Friday night

Friday night, Dad is finally home. He has been gone for two weeks, well at least this time it was for two weeks. Last time it was three, and the time before that it seemed closer to a month. It’s as though every time he makes progress with his cancer something sets him back. Infection, heart problems, mobility problems, stomach problems; there is always another bump in the road. We got everyone around for his grand return back from the hospital. His two sisters, his brother, his four kids, and the rest of those who he calls family.

The last twenty four hours have been exceptionally difficult for both Dad and the rest of us. His medical team were unable to get the cancer under control during this protracted hospital admission and their tests indicate that it has been spreading like wildfire through his bones, liver and now his lungs; metastasising. What started as some abdominal pain and blood in his urine six months ago has turned into a nightmare we wouldn’t wish upon anyone. Dad has been given weeks to live, if that, according to some of the Doctors. They have changed the course of his therapy from an aggressive combination of chemotherapy and radiotherapy to comfort care; palliation. His chances of making a full recovery from where he is now are zero, any more cancer treatment is far more likely to kill him than to kill the cancer they said. At this point all we can do is wait for the inevitable. But we aren’t going to let that get us down. Tonight, just like all the other days he was discharged from hospital, is a celebration. A celebration of his resolve, his patience, his strength, and of love this family is built on. We were a pretty close family unit before all this started, but this has brought us even closer. We have our ups and downs, our fights, our arguments, but ultimately we all knew that it was what made our family so special. Tonight we are a family complete once more.

It was a slow and painful process getting Dad from the car into the house. He was still walking, but the last few months had taken their toll. Every step took monumental effort both cognitively and physically. His bones and joints ached, his heart pounded, his lungs seemed to only be working at a fraction of their previous capacity. He would never again see the upstairs of the house he worked for so many years to pay off. The hospital had organised a bed for him that now resided in the centre of the lounge room, his favourite lounge chair tossed aside and the rest of the furniture rearranged by the rest of us in a deliberate act to place him at the literal and metaphorical centre of discussion. That was important to Dad, he wasn’t going to be pushed into a corner and become a fly on the wall at family gatherings just because he could barely walk. No amount of cancer was going to stop him from letting everyone know who was running this family. It didn’t take long for the conversation to flow. Dad wasn’t going to let us ‘talk cancer’ as he liked to put it, instead seeding discussions about everything from the idiosyncrasies of foreign policy and their relation to off season football trades to Friday night’s television programming. Dad was in his element, and for just a moment, if you ignored his pale skin, the gaunt face, the yellowing sclera of his eyes and frequent coughs, you could almost pretend there was nothing wrong with him. No cancer, no infections, no failing heart and lungs. Just a man who loved to make his family feel uncomfortable with overly conservative political opinions and terrible advice for fantasy football. Maybe it was having his family around, maybe it was the cocktail of painkillers he was taking, or maybe a combination of the two, but for the first time in months he looked content.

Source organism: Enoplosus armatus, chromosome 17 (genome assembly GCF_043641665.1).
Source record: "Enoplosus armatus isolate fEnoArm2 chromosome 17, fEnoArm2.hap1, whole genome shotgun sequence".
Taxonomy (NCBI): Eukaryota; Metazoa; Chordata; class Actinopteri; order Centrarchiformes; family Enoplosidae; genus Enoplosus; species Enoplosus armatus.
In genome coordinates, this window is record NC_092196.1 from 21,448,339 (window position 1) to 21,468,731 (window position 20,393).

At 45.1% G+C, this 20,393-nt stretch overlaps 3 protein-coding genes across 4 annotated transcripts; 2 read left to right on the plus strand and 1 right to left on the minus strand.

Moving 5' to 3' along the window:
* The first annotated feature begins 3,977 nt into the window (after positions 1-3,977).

After some time, we helped him to the bathroom. It was the thud we heard first, then a yell for help from my sister who was waiting outside the bathroom door. Dad had collapsed, he was lying face down on the bathroom floor with his upper body obstructing the door only allowing it to be partially opened. We could hear him taking long, slow breaths in and out, the kind that instilled a different kind of unease in everyone that heard them. Someone called 000 and within minutes there was a series of loud knocks at the front door followed by a proclamation that the ambulance was here. Two paramedics walked into the house carrying their equipment and were led to the bathroom. One of them reached an arm through the door and moved Dad’s shoulders enough such that they could manipulate first their legs then their upper body through the narrow opening into the room. In the short time since we first heard the thud, Dad’s breathing had stopped. The next few minutes were a blur, the paramedic had moved Dad’s body on the floor so the door could be opened and my sister and my auntie were pleading with the paramedics to not do anything and to let him pass peacefully. Everyone sat in silence in anxious anticipation in the living room for an eternity. Dad’s bed still the centrepiece of the room, now seeming more empty than ever before. One of the paramedics came out and said, "we’ve cleaned him up, we just need some help to get him back into bed." They retrieved a canvas sheet from the ambulance that had a number of handles stitched onto each side and rolled Dad’s body awkwardly in the confines of the bathroom until it was nestled underneath him. Six of us packed into the bathroom each gripping a handle, lifting Dad’s lifeless body out of the bathroom, through the hallway and back into the living room and back into his bed. The paramedics pulled up the doona and tucked Dad in, just like he used to do to us when we were kids. One of the paramedics left the room and made a phone call then returned and asked if there was anything else they could do for us. The room remained silent, my auntie stood and moved to embrace each of the paramedics, thanking them for coming.